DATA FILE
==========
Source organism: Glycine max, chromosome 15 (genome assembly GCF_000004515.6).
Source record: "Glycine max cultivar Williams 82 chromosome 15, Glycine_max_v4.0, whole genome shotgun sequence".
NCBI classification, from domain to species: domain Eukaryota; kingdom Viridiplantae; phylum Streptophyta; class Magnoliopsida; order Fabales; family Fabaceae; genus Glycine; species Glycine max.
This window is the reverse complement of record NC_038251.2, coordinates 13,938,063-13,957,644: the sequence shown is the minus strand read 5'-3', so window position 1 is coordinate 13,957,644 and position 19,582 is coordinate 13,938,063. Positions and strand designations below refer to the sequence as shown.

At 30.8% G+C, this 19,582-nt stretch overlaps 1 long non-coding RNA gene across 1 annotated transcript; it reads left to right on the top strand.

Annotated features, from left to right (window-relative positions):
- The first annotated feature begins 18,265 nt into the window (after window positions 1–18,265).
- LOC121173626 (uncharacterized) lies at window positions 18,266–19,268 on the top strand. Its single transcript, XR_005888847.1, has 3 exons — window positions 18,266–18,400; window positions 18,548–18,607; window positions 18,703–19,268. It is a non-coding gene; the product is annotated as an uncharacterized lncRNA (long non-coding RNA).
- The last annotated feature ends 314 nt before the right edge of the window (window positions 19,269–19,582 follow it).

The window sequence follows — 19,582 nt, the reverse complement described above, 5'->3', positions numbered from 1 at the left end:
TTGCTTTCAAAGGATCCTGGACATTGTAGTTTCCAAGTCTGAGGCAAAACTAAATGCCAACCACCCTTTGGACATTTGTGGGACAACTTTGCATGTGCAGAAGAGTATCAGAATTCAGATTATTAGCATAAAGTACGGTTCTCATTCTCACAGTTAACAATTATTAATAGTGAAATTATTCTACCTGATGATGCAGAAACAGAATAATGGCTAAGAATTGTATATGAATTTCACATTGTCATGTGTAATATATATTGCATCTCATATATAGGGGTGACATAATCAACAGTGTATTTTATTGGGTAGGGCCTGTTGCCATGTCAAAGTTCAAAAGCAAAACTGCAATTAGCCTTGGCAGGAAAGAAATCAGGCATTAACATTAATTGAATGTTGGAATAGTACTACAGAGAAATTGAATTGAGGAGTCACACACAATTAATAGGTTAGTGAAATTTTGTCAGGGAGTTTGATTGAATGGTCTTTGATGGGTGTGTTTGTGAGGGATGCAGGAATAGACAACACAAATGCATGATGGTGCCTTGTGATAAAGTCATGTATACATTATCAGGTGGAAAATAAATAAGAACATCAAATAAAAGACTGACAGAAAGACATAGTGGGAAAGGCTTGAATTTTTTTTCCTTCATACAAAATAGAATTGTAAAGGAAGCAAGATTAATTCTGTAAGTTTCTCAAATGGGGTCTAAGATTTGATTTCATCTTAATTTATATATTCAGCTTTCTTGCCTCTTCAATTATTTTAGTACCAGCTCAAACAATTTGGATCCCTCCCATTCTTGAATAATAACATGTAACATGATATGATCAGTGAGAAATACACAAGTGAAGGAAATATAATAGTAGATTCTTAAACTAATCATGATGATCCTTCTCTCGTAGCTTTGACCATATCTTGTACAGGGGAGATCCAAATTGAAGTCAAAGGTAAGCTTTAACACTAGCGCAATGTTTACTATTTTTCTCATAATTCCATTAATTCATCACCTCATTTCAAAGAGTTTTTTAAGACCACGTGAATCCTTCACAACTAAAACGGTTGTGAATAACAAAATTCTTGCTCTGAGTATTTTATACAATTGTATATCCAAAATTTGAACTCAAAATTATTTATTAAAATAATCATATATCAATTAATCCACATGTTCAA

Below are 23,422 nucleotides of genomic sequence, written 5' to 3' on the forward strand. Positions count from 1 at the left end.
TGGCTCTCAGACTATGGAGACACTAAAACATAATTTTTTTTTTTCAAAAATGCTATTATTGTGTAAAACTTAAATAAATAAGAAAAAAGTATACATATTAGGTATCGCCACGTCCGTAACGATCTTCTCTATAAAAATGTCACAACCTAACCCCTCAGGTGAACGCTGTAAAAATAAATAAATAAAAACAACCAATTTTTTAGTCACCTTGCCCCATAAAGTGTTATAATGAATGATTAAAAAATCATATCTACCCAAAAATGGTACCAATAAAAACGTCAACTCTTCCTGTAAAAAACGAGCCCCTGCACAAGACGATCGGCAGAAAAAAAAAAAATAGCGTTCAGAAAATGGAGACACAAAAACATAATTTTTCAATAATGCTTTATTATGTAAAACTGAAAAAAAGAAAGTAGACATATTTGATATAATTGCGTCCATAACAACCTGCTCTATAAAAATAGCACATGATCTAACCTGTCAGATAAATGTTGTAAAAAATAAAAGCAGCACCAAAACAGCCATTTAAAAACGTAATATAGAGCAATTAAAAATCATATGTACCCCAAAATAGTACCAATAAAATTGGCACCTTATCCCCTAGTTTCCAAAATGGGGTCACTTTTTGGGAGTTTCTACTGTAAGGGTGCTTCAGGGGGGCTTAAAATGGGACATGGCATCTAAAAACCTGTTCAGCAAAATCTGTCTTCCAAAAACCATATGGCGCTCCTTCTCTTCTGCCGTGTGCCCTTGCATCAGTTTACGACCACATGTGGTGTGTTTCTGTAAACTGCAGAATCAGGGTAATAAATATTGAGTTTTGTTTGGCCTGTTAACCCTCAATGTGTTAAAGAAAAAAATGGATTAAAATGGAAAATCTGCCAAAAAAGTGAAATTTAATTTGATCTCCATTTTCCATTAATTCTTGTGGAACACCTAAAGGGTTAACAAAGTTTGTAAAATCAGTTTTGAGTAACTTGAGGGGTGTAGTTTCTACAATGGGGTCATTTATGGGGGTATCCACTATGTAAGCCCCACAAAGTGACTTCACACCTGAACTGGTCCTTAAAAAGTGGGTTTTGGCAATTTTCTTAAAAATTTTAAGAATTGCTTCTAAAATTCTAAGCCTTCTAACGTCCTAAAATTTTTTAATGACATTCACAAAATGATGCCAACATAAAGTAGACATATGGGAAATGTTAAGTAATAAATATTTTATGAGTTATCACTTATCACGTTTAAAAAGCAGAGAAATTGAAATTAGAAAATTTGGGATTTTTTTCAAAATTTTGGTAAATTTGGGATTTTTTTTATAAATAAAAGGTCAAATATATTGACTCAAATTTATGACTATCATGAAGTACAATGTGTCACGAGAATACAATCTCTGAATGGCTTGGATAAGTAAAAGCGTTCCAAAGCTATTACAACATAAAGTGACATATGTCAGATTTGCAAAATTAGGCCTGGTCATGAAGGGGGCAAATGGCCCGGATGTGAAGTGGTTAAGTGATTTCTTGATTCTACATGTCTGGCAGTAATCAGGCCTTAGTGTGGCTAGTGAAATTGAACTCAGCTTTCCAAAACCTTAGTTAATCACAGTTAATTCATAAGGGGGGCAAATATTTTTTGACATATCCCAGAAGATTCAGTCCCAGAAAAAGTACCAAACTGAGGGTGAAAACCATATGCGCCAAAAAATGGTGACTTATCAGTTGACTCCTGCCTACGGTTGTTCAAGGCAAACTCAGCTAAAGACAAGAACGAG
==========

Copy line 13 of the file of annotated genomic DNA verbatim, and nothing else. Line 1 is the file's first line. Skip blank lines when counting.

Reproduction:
TGGCTCTCAGACTATGGAGACACTAAAACATAATTTTTTTTTTTCAAAAATGCTATTATTGTGTAAAACTTAAATAAATAAGAAAAAAGTATACATATTAGGTATCGCCACGTCCGTAACGATCTTCTCTATAAAAATGTCACAACCTAACCCCTCAGGTGAACGCTGTAAAAATAAATAAATAAAAACAACCAATTTTTTAGTCACCTTGCCCCATAAAGTGTTATAATGAATGATTAAAAAATCATATCTACCCAAAAATGGTACCAATAAAAACGTCAACTCTTCCTGTAAAAAACGAGCCCCTGCACAAGACGATCGGCAGAAAAAAAAAAAATAGCGTTCAGAAAATGGAGACACAAAAACATAATTTTTCAATAATGCTTTATTATGTAAAACTGAAAAAAAGAAAGTAGACATATTTGATATAATTGCGTCCATAACAACCTGCTCTATAAAAATAGCACATGATCTAACCTGTCAGATAAATGTTGTAAAAAATAAAAGCAGCACCAAAACAGCCATTTAAAAACGTAATATAGAGCAATTAAAAATCATATGTACCCCAAAATAGTACCAATAAAATTGGCACCTTATCCCCTAGTTTCCAAAATGGGGTCACTTTTTGGGAGTTTCTACTGTAAGGGTGCTTCAGGGGGGCTTAAAATGGGACATGGCATCTAAAAACCTGTTCAGCAAAATCTGTCTTCCAAAAACCATATGGCGCTCCTTCTCTTCTGCCGTGTGCCCTTGCATCAGTTTACGACCACATGTGGTGTGTTTCTGTAAACTGCAGAATCAGGGTAATAAATATTGAGTTTTGTTTGGCCTGTTAACCCTCAATGTGTTAAAGAAAAAAATGGATTAAAATGGAAAATCTGCCAAAAAAGTGAAATTTAATTTGATCTCCATTTTCCATTAATTCTTGTGGAACACCTAAAGGGTTAACAAAGTTTGTAAAATCAGTTTTGAGTAACTTGAGGGGTGTAGTTTCTACAATGGGGTCATTTATGGGGGTATCCACTATGTAAGCCCCACAAAGTGACTTCACACCTGAACTGGTCCTTAAAAAGTGGGTTTTGGCAATTTTCTTAAAAATTTTAAGAATTGCTTCTAAAATTCTAAGCCTTCTAACGTCCTAAAATTTTTTAATGACATTCACAAAATGATGCCAACATAAAGTAGACATATGGGAAATGTTAAGTAATAAATATTTTATGAGTTATCACTTATCACGTTTAAAAAGCAGAGAAATTGAAATTAGAAAATTTGGGATTTTTTTCAAAATTTTGGTAAATTTGGGATTTTTTTTATAAATAAAAGGTCAAATATATTGACTCAAATTTATGACTATCATGAAGTACAATGTGTCACGAGAATACAATCTCTGAATGGCTTGGATAAGTAAAAGCGTTCCAAAGCTATTACAACATAAAGTGACATATGTCAGATTTGCAAAATTAGGCCTGGTCATGAAGGGGGCAAATGGCCCGGATGTGAAGTGGTTAAGTGATTTCTTGATTCTACATGTCTGGCAGTAATCAGGCCTTAGTGTGGCTAGTGAAATTGAACTCAGCTTTCCAAAACCTTAGTTAATCACAGTTAATTCATAAGGGGGGCAAATATTTTTTGACATATCCCAGAAGATTCAGTCCCAGAAAAAGTACCAAACTGAGGGTGAAAACCATATGCGCCAAAAAATGGTGACTTATCAGTTGACTCCTGCCTACGGTTGTTCAAGGCAAACTCAGCTAAAGACAAGAACGAG